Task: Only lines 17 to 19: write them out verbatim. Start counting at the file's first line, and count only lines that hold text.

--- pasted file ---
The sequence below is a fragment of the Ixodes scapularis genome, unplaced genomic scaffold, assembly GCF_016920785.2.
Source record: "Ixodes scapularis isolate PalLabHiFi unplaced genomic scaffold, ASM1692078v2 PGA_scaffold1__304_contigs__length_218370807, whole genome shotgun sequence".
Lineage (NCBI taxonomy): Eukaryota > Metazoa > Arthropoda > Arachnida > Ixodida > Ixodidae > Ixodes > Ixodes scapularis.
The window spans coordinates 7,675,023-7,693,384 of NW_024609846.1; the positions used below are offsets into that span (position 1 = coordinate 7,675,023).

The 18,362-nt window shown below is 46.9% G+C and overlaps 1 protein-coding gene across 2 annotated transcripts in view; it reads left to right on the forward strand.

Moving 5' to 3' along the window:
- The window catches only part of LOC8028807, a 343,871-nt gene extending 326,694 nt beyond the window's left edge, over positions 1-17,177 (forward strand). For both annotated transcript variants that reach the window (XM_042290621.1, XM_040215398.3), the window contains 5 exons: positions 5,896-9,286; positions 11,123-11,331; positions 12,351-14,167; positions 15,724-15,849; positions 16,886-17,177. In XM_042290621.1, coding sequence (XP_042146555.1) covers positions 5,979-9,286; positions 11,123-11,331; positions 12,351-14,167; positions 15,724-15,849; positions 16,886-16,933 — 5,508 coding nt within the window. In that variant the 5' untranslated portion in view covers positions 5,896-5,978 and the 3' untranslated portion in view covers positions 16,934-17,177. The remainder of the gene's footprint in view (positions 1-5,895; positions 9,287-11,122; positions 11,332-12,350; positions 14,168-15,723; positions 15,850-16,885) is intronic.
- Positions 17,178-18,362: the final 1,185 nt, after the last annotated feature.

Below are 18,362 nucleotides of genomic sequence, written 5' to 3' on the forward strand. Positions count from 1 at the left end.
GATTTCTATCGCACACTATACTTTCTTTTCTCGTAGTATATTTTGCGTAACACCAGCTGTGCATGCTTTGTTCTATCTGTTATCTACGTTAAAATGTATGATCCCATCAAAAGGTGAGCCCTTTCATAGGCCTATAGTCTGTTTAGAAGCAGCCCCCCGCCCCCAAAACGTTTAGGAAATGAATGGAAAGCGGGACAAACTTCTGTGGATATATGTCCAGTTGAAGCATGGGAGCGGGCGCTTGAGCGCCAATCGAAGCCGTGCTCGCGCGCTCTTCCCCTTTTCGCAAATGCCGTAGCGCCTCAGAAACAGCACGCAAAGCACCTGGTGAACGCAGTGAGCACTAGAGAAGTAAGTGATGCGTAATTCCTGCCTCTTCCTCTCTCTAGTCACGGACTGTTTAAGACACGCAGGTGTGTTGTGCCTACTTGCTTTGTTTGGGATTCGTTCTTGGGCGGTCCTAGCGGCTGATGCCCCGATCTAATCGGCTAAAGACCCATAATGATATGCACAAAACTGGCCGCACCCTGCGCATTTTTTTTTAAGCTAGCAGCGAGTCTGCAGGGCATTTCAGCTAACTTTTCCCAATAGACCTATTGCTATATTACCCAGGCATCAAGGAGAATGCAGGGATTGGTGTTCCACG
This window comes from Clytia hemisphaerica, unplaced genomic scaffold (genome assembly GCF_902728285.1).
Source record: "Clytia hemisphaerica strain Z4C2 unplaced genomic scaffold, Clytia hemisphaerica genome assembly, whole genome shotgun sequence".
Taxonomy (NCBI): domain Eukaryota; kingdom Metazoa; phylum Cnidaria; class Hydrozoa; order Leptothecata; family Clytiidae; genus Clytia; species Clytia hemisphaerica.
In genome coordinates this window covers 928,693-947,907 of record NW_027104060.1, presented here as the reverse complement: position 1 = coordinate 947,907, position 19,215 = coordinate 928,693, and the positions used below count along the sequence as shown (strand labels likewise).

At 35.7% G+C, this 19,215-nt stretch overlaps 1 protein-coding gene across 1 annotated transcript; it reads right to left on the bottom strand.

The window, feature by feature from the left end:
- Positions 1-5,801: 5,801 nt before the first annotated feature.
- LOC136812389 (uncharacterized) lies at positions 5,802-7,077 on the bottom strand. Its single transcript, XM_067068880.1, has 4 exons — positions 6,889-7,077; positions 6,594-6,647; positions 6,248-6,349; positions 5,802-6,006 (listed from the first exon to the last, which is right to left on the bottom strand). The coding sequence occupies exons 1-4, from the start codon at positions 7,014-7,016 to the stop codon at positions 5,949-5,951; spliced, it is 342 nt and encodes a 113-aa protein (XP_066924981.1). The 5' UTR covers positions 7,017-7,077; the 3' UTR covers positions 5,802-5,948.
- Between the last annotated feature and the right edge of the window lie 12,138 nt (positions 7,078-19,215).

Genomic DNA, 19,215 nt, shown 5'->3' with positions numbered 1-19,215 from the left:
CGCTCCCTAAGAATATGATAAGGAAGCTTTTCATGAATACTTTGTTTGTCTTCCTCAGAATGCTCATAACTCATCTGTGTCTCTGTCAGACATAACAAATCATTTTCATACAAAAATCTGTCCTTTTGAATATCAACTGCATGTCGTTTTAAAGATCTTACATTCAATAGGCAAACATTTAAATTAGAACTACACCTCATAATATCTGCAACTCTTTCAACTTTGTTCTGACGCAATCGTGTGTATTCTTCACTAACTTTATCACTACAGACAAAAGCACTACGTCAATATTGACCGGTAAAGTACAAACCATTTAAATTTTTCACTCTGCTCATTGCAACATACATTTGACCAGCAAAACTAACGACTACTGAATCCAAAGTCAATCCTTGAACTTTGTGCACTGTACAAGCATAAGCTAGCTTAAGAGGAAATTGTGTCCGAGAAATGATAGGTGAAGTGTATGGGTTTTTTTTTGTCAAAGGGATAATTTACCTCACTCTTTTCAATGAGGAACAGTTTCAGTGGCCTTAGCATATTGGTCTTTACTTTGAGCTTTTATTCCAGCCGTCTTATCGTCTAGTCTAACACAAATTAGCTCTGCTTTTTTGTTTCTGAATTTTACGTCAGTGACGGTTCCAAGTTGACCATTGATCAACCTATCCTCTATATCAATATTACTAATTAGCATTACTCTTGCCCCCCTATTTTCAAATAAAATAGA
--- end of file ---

- Positions 1-5,801: 5,801 nt before the first annotated feature.
- LOC136812389 (uncharacterized) lies at positions 5,802-7,077 on the bottom strand. Its single transcript, XM_067068880.1, has 4 exons — positions 6,889-7,077; positions 6,594-6,647; positions 6,248-6,349; positions 5,802-6,006 (listed from the first exon to the last, which is right to left on the bottom strand). The coding sequence occupies exons 1-4, from the start codon at positions 7,014-7,016 to the stop codon at positions 5,949-5,951; spliced, it is 342 nt and encodes a 113-aa protein (XP_066924981.1). The 5' UTR covers positions 7,017-7,077; the 3' UTR covers positions 5,802-5,948.
- Between the last annotated feature and the right edge of the window lie 12,138 nt (positions 7,078-19,215).